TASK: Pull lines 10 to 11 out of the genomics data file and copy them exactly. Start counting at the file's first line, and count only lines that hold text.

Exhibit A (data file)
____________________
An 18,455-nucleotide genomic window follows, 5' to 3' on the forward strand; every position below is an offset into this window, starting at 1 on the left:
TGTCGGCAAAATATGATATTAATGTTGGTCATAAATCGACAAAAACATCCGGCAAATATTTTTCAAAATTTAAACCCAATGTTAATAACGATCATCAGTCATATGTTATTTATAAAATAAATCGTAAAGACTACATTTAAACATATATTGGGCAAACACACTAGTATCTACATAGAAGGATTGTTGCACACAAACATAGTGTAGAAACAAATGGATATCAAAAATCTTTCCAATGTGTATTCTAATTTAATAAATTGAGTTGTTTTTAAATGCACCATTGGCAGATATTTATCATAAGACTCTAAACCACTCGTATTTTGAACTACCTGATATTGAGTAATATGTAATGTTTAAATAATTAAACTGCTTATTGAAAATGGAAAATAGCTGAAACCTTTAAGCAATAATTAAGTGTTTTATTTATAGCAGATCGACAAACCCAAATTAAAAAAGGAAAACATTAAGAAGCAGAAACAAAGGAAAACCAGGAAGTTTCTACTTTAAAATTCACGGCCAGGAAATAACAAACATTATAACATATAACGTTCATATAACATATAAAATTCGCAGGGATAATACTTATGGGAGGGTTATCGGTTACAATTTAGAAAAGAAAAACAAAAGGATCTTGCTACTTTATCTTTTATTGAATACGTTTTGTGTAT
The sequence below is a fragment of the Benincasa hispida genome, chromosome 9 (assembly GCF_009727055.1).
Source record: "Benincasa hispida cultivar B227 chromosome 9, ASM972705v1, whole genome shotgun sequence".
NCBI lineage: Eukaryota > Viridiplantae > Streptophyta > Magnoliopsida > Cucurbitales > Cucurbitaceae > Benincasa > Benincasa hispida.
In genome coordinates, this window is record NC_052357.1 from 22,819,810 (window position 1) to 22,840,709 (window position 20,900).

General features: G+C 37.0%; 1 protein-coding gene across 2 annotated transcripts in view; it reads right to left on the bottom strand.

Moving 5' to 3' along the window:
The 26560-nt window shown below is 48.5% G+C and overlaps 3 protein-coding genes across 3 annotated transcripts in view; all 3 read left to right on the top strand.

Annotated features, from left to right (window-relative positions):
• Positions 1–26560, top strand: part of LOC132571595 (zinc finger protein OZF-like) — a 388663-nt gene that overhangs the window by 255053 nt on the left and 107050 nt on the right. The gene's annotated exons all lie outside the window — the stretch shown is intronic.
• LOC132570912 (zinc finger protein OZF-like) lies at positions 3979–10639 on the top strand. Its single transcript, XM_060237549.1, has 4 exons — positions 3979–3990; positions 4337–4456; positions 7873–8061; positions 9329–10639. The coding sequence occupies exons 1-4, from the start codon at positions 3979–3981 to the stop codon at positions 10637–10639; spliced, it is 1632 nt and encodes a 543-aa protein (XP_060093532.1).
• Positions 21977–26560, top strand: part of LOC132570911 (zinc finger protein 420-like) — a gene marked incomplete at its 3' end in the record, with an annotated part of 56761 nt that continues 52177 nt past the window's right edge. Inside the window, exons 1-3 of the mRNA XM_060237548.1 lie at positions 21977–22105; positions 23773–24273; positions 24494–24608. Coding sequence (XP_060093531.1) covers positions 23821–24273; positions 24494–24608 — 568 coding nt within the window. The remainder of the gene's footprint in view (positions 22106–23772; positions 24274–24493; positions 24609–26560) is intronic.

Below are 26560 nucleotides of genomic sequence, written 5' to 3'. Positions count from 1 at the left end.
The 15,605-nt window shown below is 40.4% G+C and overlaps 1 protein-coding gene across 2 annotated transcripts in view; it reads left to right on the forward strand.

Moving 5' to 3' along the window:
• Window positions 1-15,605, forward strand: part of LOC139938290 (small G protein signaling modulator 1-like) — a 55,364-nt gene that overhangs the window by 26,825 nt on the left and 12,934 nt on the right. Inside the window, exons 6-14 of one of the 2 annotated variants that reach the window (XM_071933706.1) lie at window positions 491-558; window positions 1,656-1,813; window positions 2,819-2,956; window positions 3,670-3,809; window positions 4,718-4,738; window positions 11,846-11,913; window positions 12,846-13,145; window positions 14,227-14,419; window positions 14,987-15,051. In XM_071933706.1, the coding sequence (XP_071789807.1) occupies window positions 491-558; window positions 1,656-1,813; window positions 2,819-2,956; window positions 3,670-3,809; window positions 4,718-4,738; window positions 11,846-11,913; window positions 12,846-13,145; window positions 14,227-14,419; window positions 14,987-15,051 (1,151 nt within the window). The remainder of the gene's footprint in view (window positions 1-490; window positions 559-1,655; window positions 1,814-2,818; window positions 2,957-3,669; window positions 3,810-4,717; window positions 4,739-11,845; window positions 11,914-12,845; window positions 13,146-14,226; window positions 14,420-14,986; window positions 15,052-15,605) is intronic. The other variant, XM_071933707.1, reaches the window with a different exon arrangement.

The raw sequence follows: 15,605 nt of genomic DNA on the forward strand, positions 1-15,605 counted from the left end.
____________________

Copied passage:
Annotated features, from left to right (window-relative positions):
• Positions 1–26560, top strand: part of LOC132571595 (zinc finger protein OZF-like) — a 388663-nt gene that overhangs the window by 255053 nt on the left and 107050 nt on the right. The gene's annotated exons all lie outside the window — the stretch shown is intronic.